Dupuytren’s contracture is a progressive condition that impacts the fingers and the hands, causing at least one finger, and possibly several, to bend toward the palm of the hand. Essentially, connective tissue in the palm of the hand becomes thicker. Also known as Dupuytren's disease, the condition can affect both hands, including the thumbs. It is not life-threatening, although it can be discomforting.
Results of hand surgery for Dupuytren's disease. Image Credit: Christian Delbert / Shutterstock
While the exact cause of Dupuytren’s contracture is not known, genetics and ancestry may have an influence. But it is known that an injury or extensive use of the hand does not lead to Dupuytren’s. The scientific community believes the condition can run in families. Several factors put people at extended risk:
- The condition is believed to be inherited.
- It is more common in those of northern European descent, such as the English, Irish, Scottish, French, or the Scandinavians.
- It may be associated with consuming alcohol or smoking.
- Certain medical conditions, including diabetes, may cause its onset.
- It may be related to having undergone a seizure.
- It occurs more often as people age, notably over the age of 40 years.
- It more often occurs in men.
It is possible to differentiate Dupuytren's disease from other causes of muscle and tissue hardening of the hand since it initiates as a nodule, or lump, and slowly progresses to contracture of the palm and fingers. Most often, changes involve a swelling of skin cells – the nodules, which are not cancerous. However, some lumps may not be the nodules associated with Dupuytren’s. They might be warts, cysts, blisters, or tumors. Certain lumps could be a type of hard scar tissue in the top layer of skin, not under it, which is where Dupuytren’s nodules occur.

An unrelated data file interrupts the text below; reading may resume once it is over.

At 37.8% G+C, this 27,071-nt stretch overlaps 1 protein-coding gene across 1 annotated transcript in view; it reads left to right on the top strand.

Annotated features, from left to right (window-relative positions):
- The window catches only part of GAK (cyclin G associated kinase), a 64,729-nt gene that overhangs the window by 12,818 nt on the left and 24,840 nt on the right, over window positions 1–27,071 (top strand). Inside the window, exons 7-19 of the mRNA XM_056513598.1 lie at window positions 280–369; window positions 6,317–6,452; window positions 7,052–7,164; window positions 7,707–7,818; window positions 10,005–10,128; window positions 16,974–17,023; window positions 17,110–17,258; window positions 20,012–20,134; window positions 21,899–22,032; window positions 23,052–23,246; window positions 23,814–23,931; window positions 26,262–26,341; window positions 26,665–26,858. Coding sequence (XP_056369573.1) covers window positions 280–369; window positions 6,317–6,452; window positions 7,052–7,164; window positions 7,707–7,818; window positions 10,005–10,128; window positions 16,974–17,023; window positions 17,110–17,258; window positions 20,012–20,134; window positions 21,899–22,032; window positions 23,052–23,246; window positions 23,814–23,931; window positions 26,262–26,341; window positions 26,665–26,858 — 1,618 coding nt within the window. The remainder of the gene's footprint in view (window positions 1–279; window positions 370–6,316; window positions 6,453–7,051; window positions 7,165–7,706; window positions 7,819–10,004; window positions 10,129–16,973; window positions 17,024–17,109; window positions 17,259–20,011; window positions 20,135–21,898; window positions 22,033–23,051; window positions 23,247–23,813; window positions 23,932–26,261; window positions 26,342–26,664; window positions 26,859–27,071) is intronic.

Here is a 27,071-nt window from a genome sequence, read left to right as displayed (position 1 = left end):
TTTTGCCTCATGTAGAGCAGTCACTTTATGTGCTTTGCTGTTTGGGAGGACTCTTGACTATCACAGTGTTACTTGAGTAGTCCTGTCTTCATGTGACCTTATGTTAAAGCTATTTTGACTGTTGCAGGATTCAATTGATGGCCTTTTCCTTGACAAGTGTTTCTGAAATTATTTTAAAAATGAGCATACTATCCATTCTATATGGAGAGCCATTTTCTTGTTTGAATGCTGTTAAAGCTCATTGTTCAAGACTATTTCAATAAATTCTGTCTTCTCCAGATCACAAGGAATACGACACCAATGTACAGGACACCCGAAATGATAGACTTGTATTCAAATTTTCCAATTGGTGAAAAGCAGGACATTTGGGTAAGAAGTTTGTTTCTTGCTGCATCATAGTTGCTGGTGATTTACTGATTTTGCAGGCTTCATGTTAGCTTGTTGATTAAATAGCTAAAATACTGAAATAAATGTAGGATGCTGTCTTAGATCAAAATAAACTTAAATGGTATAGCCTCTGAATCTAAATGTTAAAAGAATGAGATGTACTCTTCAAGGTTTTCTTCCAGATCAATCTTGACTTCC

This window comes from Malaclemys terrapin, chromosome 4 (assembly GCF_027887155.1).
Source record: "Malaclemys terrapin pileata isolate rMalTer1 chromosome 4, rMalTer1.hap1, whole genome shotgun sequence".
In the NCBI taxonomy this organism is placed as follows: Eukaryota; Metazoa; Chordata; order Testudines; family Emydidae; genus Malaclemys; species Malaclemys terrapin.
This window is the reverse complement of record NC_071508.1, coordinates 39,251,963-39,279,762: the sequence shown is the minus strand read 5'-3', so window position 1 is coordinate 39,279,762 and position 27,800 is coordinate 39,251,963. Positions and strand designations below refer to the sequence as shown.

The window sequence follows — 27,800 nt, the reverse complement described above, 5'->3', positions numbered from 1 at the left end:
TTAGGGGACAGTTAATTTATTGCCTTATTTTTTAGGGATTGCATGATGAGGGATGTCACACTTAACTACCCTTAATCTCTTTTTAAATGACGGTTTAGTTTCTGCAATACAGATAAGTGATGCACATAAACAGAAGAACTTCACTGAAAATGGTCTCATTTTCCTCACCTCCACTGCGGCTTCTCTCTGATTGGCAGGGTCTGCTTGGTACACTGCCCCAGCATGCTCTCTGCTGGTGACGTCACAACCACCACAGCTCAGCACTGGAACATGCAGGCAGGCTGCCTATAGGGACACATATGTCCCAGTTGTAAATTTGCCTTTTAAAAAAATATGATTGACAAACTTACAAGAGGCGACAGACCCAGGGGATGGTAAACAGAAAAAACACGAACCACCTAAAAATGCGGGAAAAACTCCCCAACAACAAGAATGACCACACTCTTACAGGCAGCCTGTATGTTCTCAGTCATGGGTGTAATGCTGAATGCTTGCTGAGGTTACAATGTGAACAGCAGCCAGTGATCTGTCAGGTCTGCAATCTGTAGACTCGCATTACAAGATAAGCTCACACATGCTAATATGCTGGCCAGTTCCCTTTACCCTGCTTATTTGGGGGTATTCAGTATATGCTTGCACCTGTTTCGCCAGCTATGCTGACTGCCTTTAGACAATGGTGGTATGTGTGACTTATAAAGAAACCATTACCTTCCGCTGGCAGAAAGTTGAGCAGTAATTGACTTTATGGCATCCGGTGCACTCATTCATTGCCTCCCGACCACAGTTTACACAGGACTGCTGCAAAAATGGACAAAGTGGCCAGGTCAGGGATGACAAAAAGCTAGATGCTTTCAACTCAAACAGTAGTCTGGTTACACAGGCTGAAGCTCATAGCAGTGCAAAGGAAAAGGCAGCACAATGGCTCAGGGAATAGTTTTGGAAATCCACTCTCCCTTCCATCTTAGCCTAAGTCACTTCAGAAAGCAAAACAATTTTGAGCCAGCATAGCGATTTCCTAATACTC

When a patient visits a doctor regarding the condition, the doctor should make note of the location of the nodule, and if any hardening and contractures exist, along with pitting of the skin and tenderness. The pitting that occurs makes the skin appear as if it had been contracted in toward the center, or the palm, of the hand, with the appearance of a dimple. Pitting often takes place after the nodules appear, but may also occur without nodules.
Sometimes, the condition also impacts the fingers. The shortening and hardening of muscles and tissue -- contracture -- usually causes deformity and rigidity of joints to set it. The disease can be painful to some, but not to everyone who has it. Some also may experience burning or itching.
Cords existing between the deep fascia in the hand and the top layer of skin do the actual contracting. The cords often will extend from nodules. However, sometimes they appear without the existence of a nodule. These cords are stringy and are located above the bones and under the skin. They pull the finger toward the hand’s center when contracting.
The cords could run along the length of the finger tendons toward the base of the center of the hand. They may initiate in the finger and eventually grow towards the center of the hand. Or the cords may not grow at all outside of a finger. They are hard to touch and can be felt just under the skin. In many cases, the cords can be felt, by pressing slightly on the palm, before they are visible to the eye.
Or initially, the cords may appear in the area at the bottom of a finger or in the middle of the hand’s palm. Eventually, as these cords grow in size, they can extend from the base of one finger to the base of the palm. Moreover, it is possible that cords emanating from different fingers may eventually connect with each other in the center of the hand.
Yet, some people who have nodules and cords may never develop a contracture. In others, the cords could initiate a contracture, but not immediately, instead only after a few months or years. The impacted fingers may not straighten completely again. This makes it difficult to do such simple actions as placing one’s hands in one’s pockets or wearing gloves comfortably. Even the simplest handshake is challenging.
Reviewed by Susha Cheriyedath, MSc